The Metropolitan Museum of Art’s latest costume exhibition, “Heavenly Bodies,” explores Christianity’s influence on fashion—and Saks Fifth Avenue is celebrating the installation. In collaboration with Vogue, the department store is echoing its longtime neighbor, Patrick’s Cathedral, by decking out six of its store windows with glimmering, haunting ecclesiastical scenes.
According to Vogue international editor at large Hamish Bowles, the windows are intended to “draw on the spiritually uplifting aesthetics and powerful use of color seen in historic religious art and stained glass windows.”
“[We wanted to] create contemporary environments that showcase a curated collection of iconic pieces from designers’ archives,” he added.
In one window display, a mannequin donning a Dior dress with a gilded web pattern lifts her face upward. The figure is bathed in gold beams via clever lighting design.
Saks Fifth Avenue fashion director Roopal Patel said it took months to design the displays, which include ensembles from designers like Valentino, Versace and Chanel. “Every decision, from the window displays to props to archival pieces, must illustrate the fusion between fashion and the devotional practices of Catholicism, respectfully,” said Patel.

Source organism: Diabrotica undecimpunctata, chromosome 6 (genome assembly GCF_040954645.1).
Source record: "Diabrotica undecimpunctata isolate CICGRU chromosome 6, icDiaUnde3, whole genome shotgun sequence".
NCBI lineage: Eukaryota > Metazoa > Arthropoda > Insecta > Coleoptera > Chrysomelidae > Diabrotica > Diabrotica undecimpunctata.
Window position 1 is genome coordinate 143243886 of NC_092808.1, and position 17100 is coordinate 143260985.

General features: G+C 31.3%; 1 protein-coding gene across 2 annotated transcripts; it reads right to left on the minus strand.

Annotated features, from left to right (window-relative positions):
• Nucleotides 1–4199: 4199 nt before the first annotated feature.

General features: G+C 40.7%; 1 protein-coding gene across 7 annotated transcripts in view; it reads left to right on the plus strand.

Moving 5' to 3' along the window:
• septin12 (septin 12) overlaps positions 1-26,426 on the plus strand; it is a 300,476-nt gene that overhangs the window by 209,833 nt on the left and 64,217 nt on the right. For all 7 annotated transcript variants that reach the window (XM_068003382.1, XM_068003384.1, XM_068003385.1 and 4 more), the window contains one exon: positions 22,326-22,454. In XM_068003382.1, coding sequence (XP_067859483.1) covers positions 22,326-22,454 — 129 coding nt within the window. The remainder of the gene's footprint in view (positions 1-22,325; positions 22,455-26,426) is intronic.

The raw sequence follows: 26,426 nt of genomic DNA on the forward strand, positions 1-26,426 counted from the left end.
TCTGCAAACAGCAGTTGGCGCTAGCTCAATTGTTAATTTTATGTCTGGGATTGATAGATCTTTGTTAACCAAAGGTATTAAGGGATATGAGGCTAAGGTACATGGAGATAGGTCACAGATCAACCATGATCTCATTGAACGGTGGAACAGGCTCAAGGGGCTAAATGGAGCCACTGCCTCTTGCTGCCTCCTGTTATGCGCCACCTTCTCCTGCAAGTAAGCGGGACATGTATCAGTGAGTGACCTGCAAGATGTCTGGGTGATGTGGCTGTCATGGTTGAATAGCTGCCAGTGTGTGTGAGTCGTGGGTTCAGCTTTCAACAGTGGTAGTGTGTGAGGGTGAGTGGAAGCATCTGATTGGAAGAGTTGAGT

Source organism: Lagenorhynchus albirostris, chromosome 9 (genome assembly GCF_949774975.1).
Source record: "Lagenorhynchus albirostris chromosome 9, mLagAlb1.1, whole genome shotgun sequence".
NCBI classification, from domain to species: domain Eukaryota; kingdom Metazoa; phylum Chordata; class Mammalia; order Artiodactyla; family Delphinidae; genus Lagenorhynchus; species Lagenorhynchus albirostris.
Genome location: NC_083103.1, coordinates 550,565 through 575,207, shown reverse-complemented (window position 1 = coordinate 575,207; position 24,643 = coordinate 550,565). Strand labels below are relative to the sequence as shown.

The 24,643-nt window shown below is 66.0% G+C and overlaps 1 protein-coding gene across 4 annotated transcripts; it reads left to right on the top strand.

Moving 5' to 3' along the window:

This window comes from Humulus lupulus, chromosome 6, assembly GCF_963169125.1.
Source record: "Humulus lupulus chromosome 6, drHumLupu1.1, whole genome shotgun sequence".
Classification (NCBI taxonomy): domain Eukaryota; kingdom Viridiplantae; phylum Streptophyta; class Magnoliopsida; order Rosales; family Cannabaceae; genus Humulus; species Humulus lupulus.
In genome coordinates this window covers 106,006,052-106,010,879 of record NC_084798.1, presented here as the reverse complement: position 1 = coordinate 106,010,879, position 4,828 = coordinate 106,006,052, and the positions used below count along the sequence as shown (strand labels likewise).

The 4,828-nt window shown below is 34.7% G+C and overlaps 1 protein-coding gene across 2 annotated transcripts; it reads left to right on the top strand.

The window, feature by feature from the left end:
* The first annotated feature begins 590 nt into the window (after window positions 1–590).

The displays will be a harbinger of the biggest night in fashion and will only be on view at Saks until May 14, said Patel. The glass of each window display features an inscription of where to check out the full clothing exhibition.
As creative and painstaking as it was to bring the window displays to fruition, does the enterprising partnership have any bite in terms of marketing?
“[In] making this connection with the Met Gala, Saks is subtly suggesting that their luxury fashion products are also works of art,” said Wharton Business School professor Dr. Barbara Kahn, who specializes in branding. She pointed out the sanctity high fashion labels hold in the world, which overlaps with the spiritual tenor of the new exhibition.
Other luxury fashion brands have also recently connected with the relationship between fashion and art. Kahn highlighted the Gucci Garden in Florence, which she called the “museum of Gucci,” as well as Louis Vuitton’s gallery-style remodeling of its Chicago flagship store.
“So this link between fine art and fashion is very consistent with the legacy of luxury,” she concluded.
On top of the Saks brand benefitting from the close association to the Met Gala, the department store is also using its prime location to convert passing pedestrians to museum visitors—and potentially, shoppers.